Simplify Asset Management’s Michael W. Green (who we quoted in the past for his perspective and belief that we are in “a dot-com type collapse” that’s happened “underneath the surface of the indices which is [a result of] … passive flows supporting the largest stocks within the index, whereas the smaller stocks can be influenced to a greater extent by [] discretionary managers”) said a likely result is a Central Bank Digital Currency (CBDC) and an “almost certain … change in the monetary system,” echoing what Kai Volatility’s Cem Karsan said a long-time ago: “I don’t see … a clear window where cryptocurrency is not subject to constraints and I think it’s highly likely that we move towards a digital dollar.”

CBDCs are highly controversial per my chats with the likes of Edge & Node’s Tegan Kline. She said they could “be used as a mass surveillance tool. Leaders have done little to invalidate her beliefs given their recent discussions on, for example, using CBDCs to derive “carbon footprint.” 

That means having a read on where people are “traveling, how are they traveling, what are they eating, what are they consuming … This is something we’re working on,” leaders have put forth.

The point of this all is as follows:

As many may know, “there’s no ultimate buyer” in spaces like crypto and DeFi, as ex-Goldman Sachs Group Inc (NYSE: GS) emerging market FX and yield trader Seraphim Czecker, who is now heading risk and product management at Euler Labs, said

It’s that and the persistent interest in illiquid products that leave the door open to manipulation. Barring illiquidity, “if there’s a 10 or 15 standard deviation move, the liquidity will allow for … you [to] offload those assets quickly.

However, that’s not the widespread case.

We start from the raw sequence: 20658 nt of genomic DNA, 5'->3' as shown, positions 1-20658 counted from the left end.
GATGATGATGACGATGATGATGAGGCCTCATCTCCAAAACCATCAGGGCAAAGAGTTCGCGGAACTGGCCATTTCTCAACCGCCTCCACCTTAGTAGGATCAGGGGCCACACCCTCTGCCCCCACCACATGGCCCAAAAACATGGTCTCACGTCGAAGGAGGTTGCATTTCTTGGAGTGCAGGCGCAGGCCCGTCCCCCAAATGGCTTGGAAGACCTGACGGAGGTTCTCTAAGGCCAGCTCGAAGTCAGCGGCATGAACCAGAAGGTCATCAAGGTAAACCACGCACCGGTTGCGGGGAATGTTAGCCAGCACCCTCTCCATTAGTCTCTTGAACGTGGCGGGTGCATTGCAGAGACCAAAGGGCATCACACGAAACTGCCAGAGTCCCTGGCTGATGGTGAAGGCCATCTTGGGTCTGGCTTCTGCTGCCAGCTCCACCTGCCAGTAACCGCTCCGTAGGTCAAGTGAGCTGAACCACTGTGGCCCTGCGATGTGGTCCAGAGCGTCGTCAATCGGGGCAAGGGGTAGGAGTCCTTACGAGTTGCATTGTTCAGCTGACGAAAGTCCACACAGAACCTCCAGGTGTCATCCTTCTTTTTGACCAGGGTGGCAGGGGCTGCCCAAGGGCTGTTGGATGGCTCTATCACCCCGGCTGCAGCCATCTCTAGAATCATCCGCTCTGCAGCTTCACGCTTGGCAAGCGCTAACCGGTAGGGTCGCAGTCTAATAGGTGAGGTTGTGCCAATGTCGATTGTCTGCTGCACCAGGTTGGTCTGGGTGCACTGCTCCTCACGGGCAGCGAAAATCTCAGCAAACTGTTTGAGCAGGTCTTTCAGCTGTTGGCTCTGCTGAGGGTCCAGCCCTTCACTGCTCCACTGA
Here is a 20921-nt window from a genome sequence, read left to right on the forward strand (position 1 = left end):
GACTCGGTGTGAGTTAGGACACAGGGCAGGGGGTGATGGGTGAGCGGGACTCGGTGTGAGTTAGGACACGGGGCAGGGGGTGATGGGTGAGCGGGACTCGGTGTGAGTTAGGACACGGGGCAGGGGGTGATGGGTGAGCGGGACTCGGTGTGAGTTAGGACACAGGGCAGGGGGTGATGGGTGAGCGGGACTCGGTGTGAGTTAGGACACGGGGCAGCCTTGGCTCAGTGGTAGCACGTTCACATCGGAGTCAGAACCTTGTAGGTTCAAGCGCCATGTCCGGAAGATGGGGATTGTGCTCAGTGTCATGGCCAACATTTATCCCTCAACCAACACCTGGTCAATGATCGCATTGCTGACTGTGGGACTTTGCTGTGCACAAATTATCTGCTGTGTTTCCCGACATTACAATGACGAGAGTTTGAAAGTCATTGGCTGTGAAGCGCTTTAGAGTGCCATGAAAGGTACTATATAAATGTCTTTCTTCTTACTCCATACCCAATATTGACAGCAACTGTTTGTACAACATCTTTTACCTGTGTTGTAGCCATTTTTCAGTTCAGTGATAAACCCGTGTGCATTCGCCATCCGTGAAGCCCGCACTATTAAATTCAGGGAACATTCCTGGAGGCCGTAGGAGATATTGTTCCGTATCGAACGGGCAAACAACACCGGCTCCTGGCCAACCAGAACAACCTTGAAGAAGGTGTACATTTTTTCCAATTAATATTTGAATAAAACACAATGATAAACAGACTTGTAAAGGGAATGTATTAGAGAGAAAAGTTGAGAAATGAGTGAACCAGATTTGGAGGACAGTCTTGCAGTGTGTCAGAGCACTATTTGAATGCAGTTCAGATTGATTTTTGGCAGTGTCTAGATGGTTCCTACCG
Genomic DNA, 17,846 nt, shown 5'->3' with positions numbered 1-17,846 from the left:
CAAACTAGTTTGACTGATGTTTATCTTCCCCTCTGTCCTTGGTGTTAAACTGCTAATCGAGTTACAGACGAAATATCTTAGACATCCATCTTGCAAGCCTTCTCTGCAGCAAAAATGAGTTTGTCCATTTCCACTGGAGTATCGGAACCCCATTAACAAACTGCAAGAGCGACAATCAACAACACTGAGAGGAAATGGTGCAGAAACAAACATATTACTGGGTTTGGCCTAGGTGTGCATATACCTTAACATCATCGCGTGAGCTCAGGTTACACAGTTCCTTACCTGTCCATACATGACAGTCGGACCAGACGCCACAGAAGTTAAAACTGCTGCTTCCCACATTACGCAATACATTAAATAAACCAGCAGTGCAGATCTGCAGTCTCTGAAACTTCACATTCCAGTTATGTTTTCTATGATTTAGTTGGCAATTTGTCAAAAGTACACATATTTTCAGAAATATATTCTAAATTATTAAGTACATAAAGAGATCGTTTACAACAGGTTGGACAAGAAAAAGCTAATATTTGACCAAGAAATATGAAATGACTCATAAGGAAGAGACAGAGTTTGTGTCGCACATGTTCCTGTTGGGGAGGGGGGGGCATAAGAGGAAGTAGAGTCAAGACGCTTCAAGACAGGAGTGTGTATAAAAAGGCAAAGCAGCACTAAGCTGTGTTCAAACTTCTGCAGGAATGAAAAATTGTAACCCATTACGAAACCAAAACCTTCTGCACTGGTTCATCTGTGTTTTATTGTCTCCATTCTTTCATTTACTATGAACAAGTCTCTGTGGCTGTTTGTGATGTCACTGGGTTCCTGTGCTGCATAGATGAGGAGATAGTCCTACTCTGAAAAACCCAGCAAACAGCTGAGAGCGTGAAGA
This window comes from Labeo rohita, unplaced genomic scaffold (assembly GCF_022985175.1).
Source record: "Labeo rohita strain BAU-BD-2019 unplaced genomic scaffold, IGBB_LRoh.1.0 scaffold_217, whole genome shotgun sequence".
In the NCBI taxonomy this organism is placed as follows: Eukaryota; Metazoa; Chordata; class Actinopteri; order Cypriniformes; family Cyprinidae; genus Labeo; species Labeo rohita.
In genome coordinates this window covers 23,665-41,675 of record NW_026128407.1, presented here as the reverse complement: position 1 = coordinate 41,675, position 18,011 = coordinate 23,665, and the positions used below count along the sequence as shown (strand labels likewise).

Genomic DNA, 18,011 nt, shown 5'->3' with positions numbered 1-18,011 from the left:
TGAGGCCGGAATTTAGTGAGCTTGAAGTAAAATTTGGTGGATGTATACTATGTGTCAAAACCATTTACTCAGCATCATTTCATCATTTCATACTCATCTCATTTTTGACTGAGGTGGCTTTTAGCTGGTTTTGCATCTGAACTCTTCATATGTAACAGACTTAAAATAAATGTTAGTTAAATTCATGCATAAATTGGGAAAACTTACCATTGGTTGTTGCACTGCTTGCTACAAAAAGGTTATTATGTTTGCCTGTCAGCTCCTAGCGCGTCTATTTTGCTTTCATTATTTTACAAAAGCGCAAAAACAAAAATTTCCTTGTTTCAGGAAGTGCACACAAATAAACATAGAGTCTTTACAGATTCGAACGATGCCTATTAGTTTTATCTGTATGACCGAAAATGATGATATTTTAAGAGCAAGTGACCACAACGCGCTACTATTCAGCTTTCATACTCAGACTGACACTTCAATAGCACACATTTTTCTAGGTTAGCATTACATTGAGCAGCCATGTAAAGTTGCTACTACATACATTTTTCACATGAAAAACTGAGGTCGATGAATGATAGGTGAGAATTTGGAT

“For example, look at what happened in the UK with the pension funds and margin calls. That is a classic DeFi strategy. You take your bonds and borrow cash against them. Then, you put it back into bonds and loop it a couple of times. That way, you have a leveraged interest rate exposure. That’s the same principle of lending staked Ethereum (CRYPTO: ETH), borrowing ETH, and doing it a couple of times.”

So, there may be “second order fallout” amid all this tightening. Markets, everywhere, are to de-rate. Ultimately, there’s probably a pivot to happen, in the future, with many leaders and strategists in finance unable to agree whether that (pivot) is the result of a recession.

“To take the foot off the brake right now and not finish the job, I think it’s the absolute worst mistake that the Fed could possibly make,” Citadel’s Ken Griffin said at the Bloomberg New Economy Forum in Singapore. In spite of Citadel seeing a recession averted, Griffin said: “I am finding it a bit hard to believe we are not going to have a recession at that point of time, sometime in the middle to back half of 2023,” adding this year finishes with “modest growth.”

Those in agreement include Stanley Druckenmiller, who once managed George Soros’ funds. “You don’t even need to talk about Black Swans to be worried here. To me, the risk-reward of owning assets doesn’t make a lot of sense,” Druckenmiller said

“When you make a mistake, you got to admit you’re wrong and move on that nine or 10 months, that [policymakers] just sat there and bought $120 billion in bonds,” he added. The “repercussions of that are going to be with us for a long, long time.”

Positioning

From a positioning perspective, much of what we’ve discussed in past notes is still true. Among others, Goldman Sachs Group Inc calculates up to $40 billion in buying over the next weeks with more than $80 billion of buying in an up market.